indians in canada
More Indians in Canada? Little surprise with liberal visa policies and robust job opportunities for foreign-born men and women. Source: Don MacKinnon/AFP

It used to be the US attracting scores of Indian students. Top-notch universities and a shot at getting a job at Silicon Valley promised a future many Indians sought. That is, until 2016. Since then, the US is steadily losing international students, turned off by its “zero tolerance” immigration policy, two travel bans, and policies making it harder for foreigners to work in the country in the name of “America First”. This was not the future Indian parents were envisioning for their children. 

Canada, however, never looked better. There has been a significant hike in the number of Indians migrating to Europe — Germany (3,900), Italy (3,300), and Portugal, Spain, the Netherlands, and Sweden (approximately 2,000 each) — according to the 2020 OECD International Migration Outlook Report

More, however, are heading to the Great White North. From 2016 to 2019, the number of Indians in Canada gaining PR status in Canada grew 105%, according to the National Foundation for American Policy’s analysis of Immigration, Refugees and Citizenship Canada (IRCC) data. The number of Indian students in Canada grew 127% between 2016 and 2018, according to the Canadian Bureau for International Education.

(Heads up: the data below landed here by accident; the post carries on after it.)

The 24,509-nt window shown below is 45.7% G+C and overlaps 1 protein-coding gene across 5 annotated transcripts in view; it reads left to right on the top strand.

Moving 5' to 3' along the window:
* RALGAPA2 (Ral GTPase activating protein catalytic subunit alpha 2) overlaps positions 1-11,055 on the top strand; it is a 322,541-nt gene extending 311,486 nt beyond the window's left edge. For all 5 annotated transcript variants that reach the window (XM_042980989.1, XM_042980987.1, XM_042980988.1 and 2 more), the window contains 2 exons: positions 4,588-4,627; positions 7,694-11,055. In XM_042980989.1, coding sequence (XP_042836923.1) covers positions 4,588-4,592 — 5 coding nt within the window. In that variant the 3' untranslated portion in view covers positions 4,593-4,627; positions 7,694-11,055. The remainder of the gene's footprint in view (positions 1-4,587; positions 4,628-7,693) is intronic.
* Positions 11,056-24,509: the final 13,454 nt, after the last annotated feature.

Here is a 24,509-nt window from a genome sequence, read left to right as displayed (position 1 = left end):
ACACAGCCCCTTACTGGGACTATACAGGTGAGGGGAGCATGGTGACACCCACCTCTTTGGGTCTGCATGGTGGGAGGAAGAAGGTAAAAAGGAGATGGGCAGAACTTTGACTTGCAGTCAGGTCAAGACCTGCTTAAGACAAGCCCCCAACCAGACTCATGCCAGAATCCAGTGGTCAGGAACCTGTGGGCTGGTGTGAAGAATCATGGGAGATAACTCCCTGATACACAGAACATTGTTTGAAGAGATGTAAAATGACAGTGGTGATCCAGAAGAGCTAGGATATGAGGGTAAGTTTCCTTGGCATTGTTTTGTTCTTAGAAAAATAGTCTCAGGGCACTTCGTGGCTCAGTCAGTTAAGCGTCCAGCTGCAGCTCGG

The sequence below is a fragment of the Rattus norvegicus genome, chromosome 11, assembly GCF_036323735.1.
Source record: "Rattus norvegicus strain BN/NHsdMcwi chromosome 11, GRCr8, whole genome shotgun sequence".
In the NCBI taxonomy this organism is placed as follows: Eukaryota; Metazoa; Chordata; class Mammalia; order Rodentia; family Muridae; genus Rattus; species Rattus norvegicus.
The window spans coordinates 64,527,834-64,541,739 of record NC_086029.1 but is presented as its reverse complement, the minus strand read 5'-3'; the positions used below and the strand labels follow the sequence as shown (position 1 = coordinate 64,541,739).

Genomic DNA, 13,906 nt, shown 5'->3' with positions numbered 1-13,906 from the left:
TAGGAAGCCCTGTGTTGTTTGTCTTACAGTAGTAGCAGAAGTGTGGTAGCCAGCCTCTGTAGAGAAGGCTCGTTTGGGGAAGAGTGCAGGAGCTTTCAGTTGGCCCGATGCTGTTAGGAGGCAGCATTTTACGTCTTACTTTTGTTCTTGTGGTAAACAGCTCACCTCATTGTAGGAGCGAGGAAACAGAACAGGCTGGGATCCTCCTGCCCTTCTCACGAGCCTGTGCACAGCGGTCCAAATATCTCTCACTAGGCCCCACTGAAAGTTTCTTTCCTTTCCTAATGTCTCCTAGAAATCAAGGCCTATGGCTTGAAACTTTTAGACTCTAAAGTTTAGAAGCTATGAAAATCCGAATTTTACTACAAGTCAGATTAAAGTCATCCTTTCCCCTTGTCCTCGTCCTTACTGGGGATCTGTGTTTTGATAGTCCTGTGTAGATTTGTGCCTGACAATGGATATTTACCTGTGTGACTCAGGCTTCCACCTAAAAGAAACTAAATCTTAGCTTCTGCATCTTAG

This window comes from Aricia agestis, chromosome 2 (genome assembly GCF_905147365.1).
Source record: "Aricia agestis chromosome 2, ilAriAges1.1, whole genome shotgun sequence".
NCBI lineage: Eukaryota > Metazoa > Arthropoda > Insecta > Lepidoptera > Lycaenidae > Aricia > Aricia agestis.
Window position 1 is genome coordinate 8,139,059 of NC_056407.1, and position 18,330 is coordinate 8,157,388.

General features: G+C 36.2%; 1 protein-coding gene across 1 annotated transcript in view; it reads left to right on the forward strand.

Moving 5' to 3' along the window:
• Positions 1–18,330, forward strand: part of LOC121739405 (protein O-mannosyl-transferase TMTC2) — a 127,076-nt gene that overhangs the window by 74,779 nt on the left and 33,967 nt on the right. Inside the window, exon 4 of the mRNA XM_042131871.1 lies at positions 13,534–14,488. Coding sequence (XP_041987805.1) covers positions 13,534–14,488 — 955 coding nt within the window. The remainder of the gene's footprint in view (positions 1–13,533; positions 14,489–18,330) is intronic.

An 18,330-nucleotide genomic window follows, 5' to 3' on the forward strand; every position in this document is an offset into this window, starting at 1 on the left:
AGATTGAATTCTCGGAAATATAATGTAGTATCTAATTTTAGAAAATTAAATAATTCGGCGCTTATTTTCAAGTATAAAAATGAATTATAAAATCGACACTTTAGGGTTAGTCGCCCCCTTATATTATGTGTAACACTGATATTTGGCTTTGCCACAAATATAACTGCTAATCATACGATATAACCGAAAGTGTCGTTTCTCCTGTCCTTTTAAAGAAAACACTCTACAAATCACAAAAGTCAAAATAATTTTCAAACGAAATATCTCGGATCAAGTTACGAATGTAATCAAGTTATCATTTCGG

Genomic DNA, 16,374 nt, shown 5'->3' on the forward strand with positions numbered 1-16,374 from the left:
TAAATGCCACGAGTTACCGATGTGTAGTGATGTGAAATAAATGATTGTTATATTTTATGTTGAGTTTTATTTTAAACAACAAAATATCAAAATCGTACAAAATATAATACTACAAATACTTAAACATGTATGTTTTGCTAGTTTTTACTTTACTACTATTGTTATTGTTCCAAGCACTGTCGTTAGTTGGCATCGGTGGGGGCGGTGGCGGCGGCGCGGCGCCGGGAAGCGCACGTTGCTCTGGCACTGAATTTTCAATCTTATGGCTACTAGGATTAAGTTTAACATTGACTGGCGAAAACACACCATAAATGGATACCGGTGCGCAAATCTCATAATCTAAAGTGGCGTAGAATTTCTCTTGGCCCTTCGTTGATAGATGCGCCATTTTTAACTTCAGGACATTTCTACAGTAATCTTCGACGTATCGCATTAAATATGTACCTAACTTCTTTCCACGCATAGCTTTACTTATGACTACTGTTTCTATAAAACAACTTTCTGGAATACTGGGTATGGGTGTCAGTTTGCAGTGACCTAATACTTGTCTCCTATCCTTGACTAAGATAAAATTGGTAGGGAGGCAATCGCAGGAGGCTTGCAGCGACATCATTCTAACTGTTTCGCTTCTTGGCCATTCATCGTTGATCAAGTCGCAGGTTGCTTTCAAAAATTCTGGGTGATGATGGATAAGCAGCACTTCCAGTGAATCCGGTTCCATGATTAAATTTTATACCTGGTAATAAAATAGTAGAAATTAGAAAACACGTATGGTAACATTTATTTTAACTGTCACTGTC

Another survey found high school students in India and Nepal are increasingly looking to the UK and Canadian universities instead of the US too. Close to two-thirds (64%) selected Canada as one of their top five destinations in the IC3 Institute report “Staying Resilient, Looking Ahead: COVID-19’s influence on Indian and Nepalese students’ views on education and careers”.

What’s driving Indian students to Canada? The short answer is good jobs and nice people.

There is low long-term unemployment in Canada, according to the OECD report. It’s one explanation behind why immigrants are drawn to the country. Compared to the EU or the US, the risk of not getting a job is several times lower in Canada. The risk of long-term unemployment is defined as the share of persons unemployed for more than a year in the labour force aged 15 to 64.

Another plus point for Indians in Canada? An inclusive society.

People of different backgrounds are accepted; there is an “anti-racism strategy” and language training available. When selecting and sponsoring newcomers, the Canadian government makes it point to be diverse and inclusive. More applicants with disabilities and sexual orientation are being admitted by Immigration, Refugees and Citizenship Canada. As Rajika Bhandari, president of IC3 Institution told Times Higher Education, Canada’s “very liberal policies” on immigration are paying off.

India is the second-largest source country of new migrants and citizenship recipients in OECD countries,  after China. In 2018, there were 430,000 Chinese migrants to OECD countries, a drop of 1% compared to the previous year. The number of Indian migrants increased by 10% during the same time.